The day I went shopping for an outfit to wear to my daughter’s wedding, my mother died.
For months, Mom had been under hospice care for end-stage Parkinson’s disease. I flew from Baltimore to Miami to be with her on her 86th birthday in late March. When I arrived, she was propped-up in her wheelchair, staring at an old episode of “Dancing with the Stars.”
“Hi, Mom,” I said as I bent over to kiss her. “So, how are you doing?”
She didn’t respond but shot me a look that said, “I spend my days in diapers alternating between the bed and the wheelchair, I can’t feed myself and I can’t remember my caregivers’ names. And you ask, how I’m doing? Really?” I felt embarrassed, like when I was an overweight eight year old asking her for a second dessert.
For the next two days I sat with her but gave up on conversation. Instead, I resorted to a unilateral commentary on “Dancing with the Stars.”
On day three, I took a break from my vigil and went shopping with my sister for my wedding outfit. This was not an easy task. My arthritic knees ruled out shoes that hinted of fashion, I needed a long dress or pants to hide my comfort sandals. A bra was a must, so no strapless nor one-shoulder gowns. I nixed Spanx and similar fat hiders — stretchy and clingy were out. And when I tried on those traditional, beaded, organza or other fancy dresses, I couldn’t take them off fast enough. They felt like costumes, like I was trying to look like my mother, and I had no interest in playing that role. I wanted “funky” or “artsy.”
I flashed back to an image of my mother at my wedding. I had rolled my eyes when she bought silk fabric from Milan and commissioned a seamstress to design two gowns for her — one to wear, the other for a back-up. Mom was a fashionista, an icon of refinement and grace. She never let comfort trump beauty.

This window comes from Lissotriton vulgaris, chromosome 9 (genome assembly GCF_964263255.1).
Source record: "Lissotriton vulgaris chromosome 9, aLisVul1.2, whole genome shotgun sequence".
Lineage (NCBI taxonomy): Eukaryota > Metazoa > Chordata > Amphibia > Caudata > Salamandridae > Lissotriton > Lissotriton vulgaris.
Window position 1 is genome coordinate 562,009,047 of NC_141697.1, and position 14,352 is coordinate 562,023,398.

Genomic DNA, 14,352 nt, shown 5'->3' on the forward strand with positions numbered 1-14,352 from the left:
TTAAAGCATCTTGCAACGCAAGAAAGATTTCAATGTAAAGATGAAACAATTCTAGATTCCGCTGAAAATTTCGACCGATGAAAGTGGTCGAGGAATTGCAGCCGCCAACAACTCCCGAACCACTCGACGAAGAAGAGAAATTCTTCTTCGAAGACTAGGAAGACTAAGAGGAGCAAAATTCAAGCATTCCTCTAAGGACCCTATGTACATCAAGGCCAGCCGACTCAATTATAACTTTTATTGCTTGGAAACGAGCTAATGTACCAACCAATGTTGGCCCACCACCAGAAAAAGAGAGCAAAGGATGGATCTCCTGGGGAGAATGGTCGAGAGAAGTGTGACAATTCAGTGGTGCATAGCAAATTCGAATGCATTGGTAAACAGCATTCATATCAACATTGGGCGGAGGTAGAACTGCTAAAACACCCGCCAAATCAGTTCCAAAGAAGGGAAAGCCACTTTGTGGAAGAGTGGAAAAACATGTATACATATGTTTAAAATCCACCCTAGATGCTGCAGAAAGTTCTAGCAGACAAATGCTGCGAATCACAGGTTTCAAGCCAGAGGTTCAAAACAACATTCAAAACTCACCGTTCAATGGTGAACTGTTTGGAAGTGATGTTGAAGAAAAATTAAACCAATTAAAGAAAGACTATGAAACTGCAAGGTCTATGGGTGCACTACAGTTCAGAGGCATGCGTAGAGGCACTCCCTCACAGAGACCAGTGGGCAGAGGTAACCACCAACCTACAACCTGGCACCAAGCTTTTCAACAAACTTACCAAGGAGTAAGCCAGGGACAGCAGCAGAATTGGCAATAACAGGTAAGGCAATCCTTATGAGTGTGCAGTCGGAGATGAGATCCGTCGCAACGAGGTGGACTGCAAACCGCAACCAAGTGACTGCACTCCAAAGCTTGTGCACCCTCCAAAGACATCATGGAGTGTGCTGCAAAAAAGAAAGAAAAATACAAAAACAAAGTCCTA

As my sister and I pulled into the parking lot of the first store, I called to check on Mom. Her caregiver said she was congested, but not to worry. The hospice nurse had seen her, and Mom had eaten a good breakfast.
Three boutiques later, still searching for that amorphous outfit, I stepped out of the dressing room and handed a navy-blue jumpsuit back to the saleswoman. Just as she was confirming that “it ran small,” Mom’s caregiver called me: “Your mother has declined in the past few hours.”
“We’re on our way.” I called my brother and relayed the situation. He would meet us at Mom’s.
When we got there, Mom was sleeping. My sister joined my brother on one side of her bed, I stood by the other. The room was silent, except for the gurgling sound of my mother’s breath. The hospice nurse said she was in bad shape and having trouble breathing.
“I’d like to give her just a small amount of morphine, to make her comfortable,” the nurse said. “She’s struggling. This will provide relief.”
Not longer after, Mom’s breathing quieted.
The nurse whispered, “she’s failing.”
Tears flowed as I touched her cheek, stroked her arm, kissed her hand. I remembered the advice from those hospice pamphlets and said, “Mom, you’ve been an incredible mother, (perhaps, a tiny exaggeration), I love you. It’s OK — it’s OK. You can go to daddy. He’s waiting.”
And then the nurse said, “She’s gone.”
Now, six weeks later, it’s Mother’s Day — a midpoint between Mom’s death and my daughter Jackie’s wedding.
I still don’t have anything to wear.
I go to New York and consult with a personal shopper. She asks what I’m looking for and “why the funky or artsy?” Her inquiry triggers a crack in my armor, and I admit to myself the truth: In the past, when I had tried to emulate my mother’s finesse and sophistication, I failed. To save my ego, I labeled Mom’s emphasis on appearance as trite and superficial. I distanced myself from her values. She saw beauty, I saw ideas. Now I wonder: Did we fully see one another?
I find an outfit — black pants with a silk cape in a print. It’s not what Mom would have chosen, but it will do. And it no longer really matters. Nothing fits right, because a piece of my heart is gone.
I pray that Jackie relishes her day. I will be present for her; yet, at the same time, I will be thinking of my mother. There is nothing I wouldn’t give to see her, in all her grace and glory, strutting down the aisle.
Laura Black (email@example.com) is a freelance writer working on her second book, tentatively titled: “The Weight of a Woman: A Memoir of Pounds, Power, Pressures and Purpose.”